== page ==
Famous writers will sometimes share the “How To” of writing. Authors-in-waiting, myself included, devour these hints as if they were pronounced from Olympus. It should be obvious some rules are common sense. The writer in question has developed others because they work for them. The late Elmore Leonard, one of the written word’s finest craftsmen, followed guidelines as plainspoken as he was. Several are worth remembering. Among them: Avoid detailed descriptions of characters. It’s a good rule to follow. Leonard would certainly know given the memorable denizens populating his stories. Architect Mies van der Rohe preached, “Less is more.” He might well have been thinking of Leonard’s character descriptions or those of John Sandford, one of America’s most successful fiction writers. Sandford crafts crime stories by painting his characters with lightning-fast strokes. I remember one novel in which he described a female public defender as “Wearing a purple dress and a frown.” The short sentence caught my eye. A good exercise is to describe someone by using as many words as you want; then begin peeling away adjectives, one after another until just a few are left. Or try this: As a reader, pause at a particularly well-written character description and read it again—if you pictured the person in your mind the first time, based on the author’s words—then the author nailed it perfectly. Leonard was right.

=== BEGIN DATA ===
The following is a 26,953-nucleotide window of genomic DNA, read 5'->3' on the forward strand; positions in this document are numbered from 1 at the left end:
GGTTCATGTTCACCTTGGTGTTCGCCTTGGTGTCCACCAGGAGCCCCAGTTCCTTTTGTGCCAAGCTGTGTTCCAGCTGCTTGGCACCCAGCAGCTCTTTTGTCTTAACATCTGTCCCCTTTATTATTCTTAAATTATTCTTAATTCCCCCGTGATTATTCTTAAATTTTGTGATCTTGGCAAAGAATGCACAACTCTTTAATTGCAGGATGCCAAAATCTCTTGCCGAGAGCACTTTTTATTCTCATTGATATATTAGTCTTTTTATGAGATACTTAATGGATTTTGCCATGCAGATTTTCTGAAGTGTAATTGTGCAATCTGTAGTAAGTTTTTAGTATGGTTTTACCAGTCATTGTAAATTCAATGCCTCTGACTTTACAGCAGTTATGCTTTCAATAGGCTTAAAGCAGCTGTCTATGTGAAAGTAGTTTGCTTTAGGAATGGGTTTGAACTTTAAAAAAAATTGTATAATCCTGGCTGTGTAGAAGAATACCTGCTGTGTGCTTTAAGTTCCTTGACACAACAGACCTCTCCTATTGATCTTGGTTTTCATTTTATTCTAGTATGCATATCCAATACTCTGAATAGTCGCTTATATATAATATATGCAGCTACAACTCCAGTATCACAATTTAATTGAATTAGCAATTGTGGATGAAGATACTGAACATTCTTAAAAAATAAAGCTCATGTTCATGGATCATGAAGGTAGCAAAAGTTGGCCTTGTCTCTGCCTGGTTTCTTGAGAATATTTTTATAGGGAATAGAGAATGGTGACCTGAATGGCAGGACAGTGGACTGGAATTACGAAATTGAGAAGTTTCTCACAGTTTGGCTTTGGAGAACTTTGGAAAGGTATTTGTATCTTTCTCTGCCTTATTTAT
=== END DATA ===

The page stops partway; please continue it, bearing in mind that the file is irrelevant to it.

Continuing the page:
Avoid detailed descriptions of characters ELMORE LEONARD

Avoid prologues. These are ordinarily found in nonfiction. A prologue in a novel is backstory, and you can drop it in anywhere you want.

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